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Let me first start by saying thank you to the overwhelming amount of positive feedback I received from e-mails and on the PewterReport.com message boards about last week’s SR’s Fab Five regarding my segment on the local media bias that I have seen. Never before has a column of mine received so much acclaim from fans. I always have the Buccaneers fans’ interests – not necessarily the team’s interests – at heart with what I do. Sometimes you may not like to hear the bad news about the team, but it’s my job to report that in addition to the team’s successes. Most of you who have been reading Pewter Report and its predecessor, Buccaneer Magazine, for some time now know that I always try to tell it like it is and strive to be fair and balanced. The amount of feedback and the content in those e-mails and on the message boards tells me that I was on to something with this apparent bias against Jon Gruden and Bruce Allen, and you see it too. We’ll continue to criticize Allen and Gruden where it warrants, but also not forget to tell the whole story and include former general manager Rich McKay into that realm of criticism as well, which the local newspapers haven’t done to this day and likely won’t do for the reasons I outlined last week.
Here are five things that caught my interest this week:
FAB 1. In last week’s SR’s Fab Five we stuck up a bit for defensive end Simeon Rice, who was eager to explain his case for just one sack and very few impact plays through three losses to the media. I detailed how the Bucs missed a third playmaking defender along the defensive line to go along with Rice and under tackle Anthony “Booger” McFarland like they had in years past with Warren Sapp. I explained how Washington and Oakland used several maximum protection schemes that slid protection towards Rice or effectively double-teamed him throughout most of the game. Seattle rarely double-teamed Rice, which the Bucs defensive end admitted, choosing instead to match him up against the Seahawks’ Pro Bowl left tackle, Walter Jones.
However, after reviewing the game tape of Rice’s performance against Denver, I can’t stick up for him this week. Broncos quarterback Jake Plummer dropped back to pass 32 times against Tampa Bay, including one scramble in which he did not get the pass off. Rice was on the field for 31 of those plays. Of all things, the lone play he missed happened to be Plummer’s touchdown pass to tight end Patrick Hape.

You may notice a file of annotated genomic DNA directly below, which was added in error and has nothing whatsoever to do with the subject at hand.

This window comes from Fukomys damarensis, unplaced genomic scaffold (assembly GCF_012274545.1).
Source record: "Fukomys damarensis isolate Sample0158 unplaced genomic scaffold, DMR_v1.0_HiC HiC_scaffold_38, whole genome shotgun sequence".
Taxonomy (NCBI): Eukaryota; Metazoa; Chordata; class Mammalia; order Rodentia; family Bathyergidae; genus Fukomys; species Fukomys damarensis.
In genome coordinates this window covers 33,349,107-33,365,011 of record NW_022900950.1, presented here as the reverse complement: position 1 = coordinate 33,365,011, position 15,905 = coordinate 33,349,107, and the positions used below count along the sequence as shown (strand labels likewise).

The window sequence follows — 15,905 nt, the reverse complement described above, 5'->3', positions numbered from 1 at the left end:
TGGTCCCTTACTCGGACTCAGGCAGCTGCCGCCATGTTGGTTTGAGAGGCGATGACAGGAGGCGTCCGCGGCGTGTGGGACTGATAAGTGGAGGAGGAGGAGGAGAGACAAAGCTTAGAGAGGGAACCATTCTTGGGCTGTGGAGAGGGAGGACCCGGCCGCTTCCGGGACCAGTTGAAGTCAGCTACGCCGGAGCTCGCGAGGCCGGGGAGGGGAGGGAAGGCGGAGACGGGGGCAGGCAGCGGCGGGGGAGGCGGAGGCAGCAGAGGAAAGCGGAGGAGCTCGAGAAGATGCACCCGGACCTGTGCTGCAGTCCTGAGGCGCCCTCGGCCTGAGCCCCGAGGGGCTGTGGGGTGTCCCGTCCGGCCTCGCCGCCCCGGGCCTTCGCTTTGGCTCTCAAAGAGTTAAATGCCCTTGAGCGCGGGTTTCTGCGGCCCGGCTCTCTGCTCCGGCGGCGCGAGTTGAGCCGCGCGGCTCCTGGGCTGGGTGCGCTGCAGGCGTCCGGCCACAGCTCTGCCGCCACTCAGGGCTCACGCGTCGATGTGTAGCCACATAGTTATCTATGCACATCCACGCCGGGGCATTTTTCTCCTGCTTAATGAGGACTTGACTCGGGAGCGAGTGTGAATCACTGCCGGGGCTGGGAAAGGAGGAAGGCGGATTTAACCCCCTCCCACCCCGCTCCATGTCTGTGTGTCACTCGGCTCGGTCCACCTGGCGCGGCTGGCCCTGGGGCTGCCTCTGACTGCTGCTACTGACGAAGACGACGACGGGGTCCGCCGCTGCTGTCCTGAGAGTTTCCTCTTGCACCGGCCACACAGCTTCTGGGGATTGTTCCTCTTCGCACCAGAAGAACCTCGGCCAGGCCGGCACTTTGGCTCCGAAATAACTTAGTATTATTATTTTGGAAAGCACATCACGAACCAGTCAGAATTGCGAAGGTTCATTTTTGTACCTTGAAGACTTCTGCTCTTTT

I went back and charted all of Rice’s plays and concluded that he was singled blocked by Matt Lepis, who was playing his fourth game at left tackle after spending all of his previous playing time at right tackle for the Broncos, an astounding 18 times, which was over half of the passing opportunities Plummer had. Getting blocked effectively one-on-one by Jones is one thing. Getting handled by Lepsis and only being close to sacking Plummer once or twice is another. Here is my chart for Rice’s performance against Denver, in which he only recorded two tackles.
• Singled blocked: 18 times
• Double-teamed: 9 times
• Dropped into coverage on zone blitzes: 3
• Stunted to the interior of the line from his defensive end position: 1
Of the nine times that Rice was double-teamed against Denver, he was part of just a three-man defensive line three times. Of the remaining six double-teams, Rice was doubled four times on bootlegs that went away from him. Because of Rice’s speed, Denver cut off the backside pursuit by blocking Rice with two defenders on those plays.
That left only two true double team occasions when Rice was part of a typical four-man rush (that may or may not have included blitzes) by this reporter’s chart. On one of those plays the Broncos actually blocked Rice with two defenders. On the other play, Denver slid protection his way with the guard to cut off any chance of Rice looping inside of Lepsis.
Plummer rolled left in Rice’s direction on at least four occasions. On one of those plays, he was able to escape the defensive end and scramble for yardage. On the others, Plummer was able to pass the ball, generally without the threat of being sacked.
Rice did not have a good game by any measurable standard against Denver, and his play really waned in the fourth quarter when Tampa Bay was trying to get the ball back for its offense. On third-and-8 from the Denver 23 with 4:41 left in regulation, Rice dropped into coverage on a zone blitz play, matching up against tight end Jeb Putzier. Rice attempted to make a play on the ball after a short pass from Plummer instead of making a play on Putzier. Not only did Rice miss breaking up the pass, he allowed Putzier to run an additional seven yards and pick up 14 yards and a critical first down.
On the next Denver third down, – a third-and-3 at the Broncos’ 44 with 2:30 remaining in the game – Plummer executed a play-fake to running back Quentin Griffin to try to take advantage of Rice’s over-aggressiveness. Rice was sucked in to the middle of the defense and broke the weakside containment which allowed Plummer to hand the ball off to rookie Darius Watts, who ran a reverse for seven yards while juking cornerback Ronde Barber in order to pick up the first down.
With a salary cap value of over $5 million this year, Rice has had an extremely disappointing start to the season, totaling a measly seven tackles and just one sack. To put those stats into context, defensive end Greg Spires leads the Bucs defensive linemen with 24 tackles and has one sack, followed by McFarland’s 17 tackles and two sacks and nose tackle Chartric Darby’s 13 tackles. Reserve interior defensive lineman Ellis Wyms has 14 tackles, which is twice as many stops as Rice has had.
On a team that has lost playmakers due to injuries and a holdout, and needs its healthy playmakers to step up the fact that Rice, who is one of the Bucs’ premier playmakers, has played this poorly is truly a shock. And after the Denver game, Rice’s excuses regarding double-teams and opponents’ sliding protection his way because Sapp isn’t around any more doesn’t fly.